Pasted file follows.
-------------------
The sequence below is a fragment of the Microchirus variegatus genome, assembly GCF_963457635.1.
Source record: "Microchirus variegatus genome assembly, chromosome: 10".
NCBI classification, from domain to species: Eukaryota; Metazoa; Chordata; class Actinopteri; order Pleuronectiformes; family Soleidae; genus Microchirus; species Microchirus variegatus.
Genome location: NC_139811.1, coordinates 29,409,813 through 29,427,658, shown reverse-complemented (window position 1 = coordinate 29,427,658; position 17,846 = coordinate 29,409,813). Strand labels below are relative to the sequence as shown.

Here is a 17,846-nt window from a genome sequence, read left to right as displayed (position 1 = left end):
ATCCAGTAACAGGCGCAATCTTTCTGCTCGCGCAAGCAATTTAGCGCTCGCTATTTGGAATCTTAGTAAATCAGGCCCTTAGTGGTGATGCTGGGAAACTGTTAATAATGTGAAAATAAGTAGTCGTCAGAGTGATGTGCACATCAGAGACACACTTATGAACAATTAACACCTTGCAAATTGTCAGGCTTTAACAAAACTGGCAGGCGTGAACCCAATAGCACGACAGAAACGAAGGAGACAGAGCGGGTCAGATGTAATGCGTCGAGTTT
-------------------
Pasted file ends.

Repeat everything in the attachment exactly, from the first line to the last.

The sequence below is a fragment of the Microchirus variegatus genome, assembly GCF_963457635.1.
Source record: "Microchirus variegatus genome assembly, chromosome: 10".
NCBI classification, from domain to species: Eukaryota; Metazoa; Chordata; class Actinopteri; order Pleuronectiformes; family Soleidae; genus Microchirus; species Microchirus variegatus.
Genome location: NC_139811.1, coordinates 29,409,813 through 29,427,658, shown reverse-complemented (window position 1 = coordinate 29,427,658; position 17,846 = coordinate 29,409,813). Strand labels below are relative to the sequence as shown.

Here is a 17,846-nt window from a genome sequence, read left to right as displayed (position 1 = left end):
ATCCAGTAACAGGCGCAATCTTTCTGCTCGCGCAAGCAATTTAGCGCTCGCTATTTGGAATCTTAGTAAATCAGGCCCTTAGTGGTGATGCTGGGAAACTGTTAATAATGTGAAAATAAGTAGTCGTCAGAGTGATGTGCACATCAGAGACACACTTATGAACAATTAACACCTTGCAAATTGTCAGGCTTTAACAAAACTGGCAGGCGTGAACCCAATAGCACGACAGAAACGAAGGAGACAGAGCGGGTCAGATGTAATGCGTCGAGTTT